In addition to the raw computing power needed to run an AI system, connections among camera hardware, sensor processing modules, and the other processing hardware of an automobile also must be considered. For instance, Eyeris has used for some of its reference designs a Maxim’s MAX96706 deserializer to connect mobile industry processor interface (MIPI)-based image sensors and camera modules into the AI processing board with great success. As automotive electronics become ever more integrated, reliable methods of handling and abstracting this data transfer are important to consider.

The wide range of automobiles that are manufactured means that a well-organized system that can be easily integrated into automobiles X, Y, or Z can significantly reduce development costs and time to market.

Hardware Innovation: Facilitating Software Innovation

We have seen an incredible explosion of computing power and hardware innovation over the past decades. That being said, innovation cycles for software naturally move at a much faster pace than those for hardware, and manufacturers often find themselves in a “catch-up” mode in relation to their software counterparts. It is one reason Tesla, Apple, and others make their own AI hardware to cater specifically to software improvements that are on the horizon.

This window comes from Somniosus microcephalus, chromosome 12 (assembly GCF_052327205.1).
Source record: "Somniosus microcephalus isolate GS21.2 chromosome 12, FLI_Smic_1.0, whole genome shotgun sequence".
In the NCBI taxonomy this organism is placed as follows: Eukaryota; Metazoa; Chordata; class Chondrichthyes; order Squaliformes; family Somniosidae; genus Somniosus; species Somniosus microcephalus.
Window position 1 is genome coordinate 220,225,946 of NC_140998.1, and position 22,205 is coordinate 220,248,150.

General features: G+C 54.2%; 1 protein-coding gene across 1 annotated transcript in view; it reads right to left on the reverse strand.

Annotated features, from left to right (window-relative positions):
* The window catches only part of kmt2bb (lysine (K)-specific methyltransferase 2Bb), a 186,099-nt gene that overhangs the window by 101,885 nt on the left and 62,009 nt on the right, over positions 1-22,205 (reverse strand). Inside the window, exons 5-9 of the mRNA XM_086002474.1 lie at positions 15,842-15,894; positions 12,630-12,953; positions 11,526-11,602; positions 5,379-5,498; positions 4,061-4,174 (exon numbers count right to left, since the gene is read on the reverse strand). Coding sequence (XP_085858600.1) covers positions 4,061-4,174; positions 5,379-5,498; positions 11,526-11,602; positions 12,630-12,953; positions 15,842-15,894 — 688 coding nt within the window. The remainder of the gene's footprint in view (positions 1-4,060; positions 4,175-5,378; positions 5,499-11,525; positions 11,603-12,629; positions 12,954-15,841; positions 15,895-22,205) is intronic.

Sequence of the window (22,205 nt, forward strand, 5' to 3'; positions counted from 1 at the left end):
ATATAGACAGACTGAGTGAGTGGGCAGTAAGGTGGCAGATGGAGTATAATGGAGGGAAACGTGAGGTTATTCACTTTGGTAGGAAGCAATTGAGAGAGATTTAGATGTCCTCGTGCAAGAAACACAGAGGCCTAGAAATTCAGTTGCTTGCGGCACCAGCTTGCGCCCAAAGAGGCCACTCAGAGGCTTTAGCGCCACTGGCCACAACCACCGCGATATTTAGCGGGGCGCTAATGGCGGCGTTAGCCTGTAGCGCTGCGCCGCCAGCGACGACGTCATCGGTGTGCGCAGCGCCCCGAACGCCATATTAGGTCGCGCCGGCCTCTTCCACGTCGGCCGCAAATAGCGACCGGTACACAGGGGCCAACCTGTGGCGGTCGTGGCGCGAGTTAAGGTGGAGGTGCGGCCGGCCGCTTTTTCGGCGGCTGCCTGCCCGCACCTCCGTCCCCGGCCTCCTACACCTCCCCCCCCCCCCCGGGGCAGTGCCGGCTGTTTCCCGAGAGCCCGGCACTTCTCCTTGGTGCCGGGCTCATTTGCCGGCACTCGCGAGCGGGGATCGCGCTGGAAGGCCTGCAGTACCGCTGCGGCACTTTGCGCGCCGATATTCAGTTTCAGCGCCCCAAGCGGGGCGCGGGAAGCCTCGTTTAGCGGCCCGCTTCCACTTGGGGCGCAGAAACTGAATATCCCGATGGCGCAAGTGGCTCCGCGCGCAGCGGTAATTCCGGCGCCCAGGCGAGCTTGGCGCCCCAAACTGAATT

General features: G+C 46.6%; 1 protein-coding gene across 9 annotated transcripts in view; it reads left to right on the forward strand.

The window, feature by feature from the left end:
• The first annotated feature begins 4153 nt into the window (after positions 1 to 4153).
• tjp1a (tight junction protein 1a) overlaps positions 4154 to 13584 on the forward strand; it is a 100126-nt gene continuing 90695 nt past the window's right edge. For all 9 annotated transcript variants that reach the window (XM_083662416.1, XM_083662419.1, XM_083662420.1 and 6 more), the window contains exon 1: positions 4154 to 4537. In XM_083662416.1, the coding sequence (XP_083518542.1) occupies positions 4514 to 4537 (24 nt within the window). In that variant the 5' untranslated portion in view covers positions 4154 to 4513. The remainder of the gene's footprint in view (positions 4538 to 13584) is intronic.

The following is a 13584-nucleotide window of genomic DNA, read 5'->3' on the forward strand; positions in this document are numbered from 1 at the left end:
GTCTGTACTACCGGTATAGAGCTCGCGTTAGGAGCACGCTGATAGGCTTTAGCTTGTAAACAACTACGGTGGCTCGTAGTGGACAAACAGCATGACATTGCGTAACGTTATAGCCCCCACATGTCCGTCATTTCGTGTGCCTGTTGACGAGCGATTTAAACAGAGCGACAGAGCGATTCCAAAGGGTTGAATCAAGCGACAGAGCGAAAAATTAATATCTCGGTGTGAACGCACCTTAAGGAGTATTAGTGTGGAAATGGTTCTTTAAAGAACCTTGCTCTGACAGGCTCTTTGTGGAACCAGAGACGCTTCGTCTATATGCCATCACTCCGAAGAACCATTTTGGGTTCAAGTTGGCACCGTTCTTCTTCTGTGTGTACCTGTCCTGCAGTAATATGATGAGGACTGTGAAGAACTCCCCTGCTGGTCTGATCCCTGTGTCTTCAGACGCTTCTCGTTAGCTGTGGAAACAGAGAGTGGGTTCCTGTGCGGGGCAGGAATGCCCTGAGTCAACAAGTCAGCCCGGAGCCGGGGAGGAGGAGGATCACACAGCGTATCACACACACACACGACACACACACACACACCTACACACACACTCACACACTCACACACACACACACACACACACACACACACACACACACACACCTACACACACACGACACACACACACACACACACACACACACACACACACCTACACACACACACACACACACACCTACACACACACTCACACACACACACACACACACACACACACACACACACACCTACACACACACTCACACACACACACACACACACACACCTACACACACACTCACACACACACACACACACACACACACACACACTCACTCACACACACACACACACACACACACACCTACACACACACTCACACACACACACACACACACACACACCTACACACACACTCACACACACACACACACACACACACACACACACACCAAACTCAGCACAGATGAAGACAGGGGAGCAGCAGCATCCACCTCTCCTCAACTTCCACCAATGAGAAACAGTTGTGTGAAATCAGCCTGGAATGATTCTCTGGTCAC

For smaller software/AI companies, which partner with a wide range of existing hardware manufacturers, it is important to have mature software stacks and software development kits (SDKs) available that are compatible with the latest AI frameworks—such as TensorFlow, PyTorch, and ONNX—in addition to having adequate raw computing power. Available compilers should support modern neural network layers, with mature software emulators, simulation engines, and related tools for AI model parsing, pruning, quantization, and other tasks. Finally, enabling sensor fusion tasks, such as built-in 3D disparity engines, multi-camera streaming capabilities, rich input/output (IO) interfaces, and more are also incredibly helpful. This enables AI, and those that set up AI systems, to work with a broad array of data while cutting through the noise.

AI Sensor Fusion: Automotive Safety and More